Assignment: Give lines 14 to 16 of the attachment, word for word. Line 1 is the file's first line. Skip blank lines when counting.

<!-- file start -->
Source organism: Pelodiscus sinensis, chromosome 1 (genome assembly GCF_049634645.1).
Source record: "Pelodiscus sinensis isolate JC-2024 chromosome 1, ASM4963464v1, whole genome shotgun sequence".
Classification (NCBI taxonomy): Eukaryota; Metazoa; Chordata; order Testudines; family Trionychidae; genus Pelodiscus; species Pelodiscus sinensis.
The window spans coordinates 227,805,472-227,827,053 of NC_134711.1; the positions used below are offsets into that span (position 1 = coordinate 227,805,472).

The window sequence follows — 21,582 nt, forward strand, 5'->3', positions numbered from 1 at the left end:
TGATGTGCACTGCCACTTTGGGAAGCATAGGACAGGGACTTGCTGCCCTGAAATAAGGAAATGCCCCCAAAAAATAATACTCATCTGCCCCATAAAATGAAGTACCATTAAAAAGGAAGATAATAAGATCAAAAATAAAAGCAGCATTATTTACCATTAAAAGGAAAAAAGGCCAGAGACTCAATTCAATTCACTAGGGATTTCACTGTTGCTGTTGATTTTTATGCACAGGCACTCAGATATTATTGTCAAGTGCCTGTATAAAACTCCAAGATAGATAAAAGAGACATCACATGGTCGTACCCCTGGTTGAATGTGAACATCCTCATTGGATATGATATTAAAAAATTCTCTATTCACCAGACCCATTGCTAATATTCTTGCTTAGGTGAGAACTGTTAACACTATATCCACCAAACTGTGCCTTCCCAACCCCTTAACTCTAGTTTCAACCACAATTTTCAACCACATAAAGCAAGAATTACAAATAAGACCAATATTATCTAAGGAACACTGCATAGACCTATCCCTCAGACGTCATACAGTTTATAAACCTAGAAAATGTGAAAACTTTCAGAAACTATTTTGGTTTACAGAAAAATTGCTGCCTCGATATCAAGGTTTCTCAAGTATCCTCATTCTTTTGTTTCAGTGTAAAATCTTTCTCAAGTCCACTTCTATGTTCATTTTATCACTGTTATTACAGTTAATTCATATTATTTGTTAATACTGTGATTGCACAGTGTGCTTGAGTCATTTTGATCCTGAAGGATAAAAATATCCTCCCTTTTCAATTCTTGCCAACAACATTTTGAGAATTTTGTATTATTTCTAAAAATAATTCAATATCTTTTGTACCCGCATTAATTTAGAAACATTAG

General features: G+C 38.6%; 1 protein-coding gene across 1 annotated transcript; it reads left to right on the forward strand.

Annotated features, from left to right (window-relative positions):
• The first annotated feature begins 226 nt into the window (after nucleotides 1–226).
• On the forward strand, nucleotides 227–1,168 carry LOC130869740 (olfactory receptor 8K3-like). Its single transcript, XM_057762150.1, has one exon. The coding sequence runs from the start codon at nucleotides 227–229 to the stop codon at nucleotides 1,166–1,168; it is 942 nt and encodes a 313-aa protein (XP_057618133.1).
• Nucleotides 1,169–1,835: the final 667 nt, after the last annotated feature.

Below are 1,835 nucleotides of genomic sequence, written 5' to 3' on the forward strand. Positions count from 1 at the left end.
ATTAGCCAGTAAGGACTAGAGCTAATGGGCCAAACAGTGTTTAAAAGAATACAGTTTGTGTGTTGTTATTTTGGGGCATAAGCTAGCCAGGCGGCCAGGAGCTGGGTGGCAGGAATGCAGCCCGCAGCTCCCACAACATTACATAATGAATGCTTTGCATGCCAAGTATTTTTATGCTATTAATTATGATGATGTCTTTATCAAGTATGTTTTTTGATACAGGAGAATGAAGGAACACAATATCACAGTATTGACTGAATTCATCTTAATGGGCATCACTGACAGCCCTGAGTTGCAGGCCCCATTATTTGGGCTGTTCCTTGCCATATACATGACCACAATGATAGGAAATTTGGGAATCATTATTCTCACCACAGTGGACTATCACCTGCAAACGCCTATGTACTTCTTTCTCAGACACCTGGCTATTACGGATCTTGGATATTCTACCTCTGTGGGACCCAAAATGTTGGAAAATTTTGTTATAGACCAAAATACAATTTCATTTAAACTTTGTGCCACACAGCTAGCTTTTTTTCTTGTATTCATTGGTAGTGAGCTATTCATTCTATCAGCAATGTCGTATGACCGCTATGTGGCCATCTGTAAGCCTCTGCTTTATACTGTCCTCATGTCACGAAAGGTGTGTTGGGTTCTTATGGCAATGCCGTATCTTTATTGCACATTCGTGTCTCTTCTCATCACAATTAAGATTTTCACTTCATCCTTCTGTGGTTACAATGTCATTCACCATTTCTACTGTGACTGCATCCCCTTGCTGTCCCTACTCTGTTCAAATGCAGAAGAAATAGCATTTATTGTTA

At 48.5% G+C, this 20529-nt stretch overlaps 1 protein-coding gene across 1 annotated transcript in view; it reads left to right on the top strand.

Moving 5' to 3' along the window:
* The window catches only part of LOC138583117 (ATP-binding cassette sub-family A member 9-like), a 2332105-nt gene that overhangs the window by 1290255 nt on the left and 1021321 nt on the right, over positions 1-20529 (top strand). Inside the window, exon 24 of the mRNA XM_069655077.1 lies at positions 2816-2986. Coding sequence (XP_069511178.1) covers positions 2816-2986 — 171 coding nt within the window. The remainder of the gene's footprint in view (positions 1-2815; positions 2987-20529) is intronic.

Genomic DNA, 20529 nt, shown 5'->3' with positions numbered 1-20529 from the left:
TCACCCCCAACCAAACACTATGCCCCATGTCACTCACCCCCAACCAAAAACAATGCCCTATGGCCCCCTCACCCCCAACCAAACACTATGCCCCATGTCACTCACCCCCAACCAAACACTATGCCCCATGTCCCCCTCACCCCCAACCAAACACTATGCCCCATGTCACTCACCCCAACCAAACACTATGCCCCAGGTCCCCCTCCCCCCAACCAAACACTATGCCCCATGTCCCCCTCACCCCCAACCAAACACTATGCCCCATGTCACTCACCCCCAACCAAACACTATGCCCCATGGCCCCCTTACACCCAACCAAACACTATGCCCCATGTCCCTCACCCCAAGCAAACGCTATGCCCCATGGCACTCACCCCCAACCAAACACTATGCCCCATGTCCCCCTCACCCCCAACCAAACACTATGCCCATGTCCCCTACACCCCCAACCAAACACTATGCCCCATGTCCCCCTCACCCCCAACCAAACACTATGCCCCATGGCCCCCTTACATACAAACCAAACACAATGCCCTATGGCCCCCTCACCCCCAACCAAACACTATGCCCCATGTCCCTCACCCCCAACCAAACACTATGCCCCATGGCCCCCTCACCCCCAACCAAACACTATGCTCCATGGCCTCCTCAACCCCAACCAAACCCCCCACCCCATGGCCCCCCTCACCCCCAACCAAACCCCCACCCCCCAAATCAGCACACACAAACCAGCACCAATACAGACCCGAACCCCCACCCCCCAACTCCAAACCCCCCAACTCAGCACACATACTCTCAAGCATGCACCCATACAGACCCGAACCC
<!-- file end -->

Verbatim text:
At 48.5% G+C, this 20529-nt stretch overlaps 1 protein-coding gene across 1 annotated transcript in view; it reads left to right on the top strand.

Moving 5' to 3' along the window:
* The window catches only part of LOC138583117 (ATP-binding cassette sub-family A member 9-like), a 2332105-nt gene that overhangs the window by 1290255 nt on the left and 1021321 nt on the right, over positions 1-20529 (top strand). Inside the window, exon 24 of the mRNA XM_069655077.1 lies at positions 2816-2986. Coding sequence (XP_069511178.1) covers positions 2816-2986 — 171 coding nt within the window. The remainder of the gene's footprint in view (positions 1-2815; positions 2987-20529) is intronic.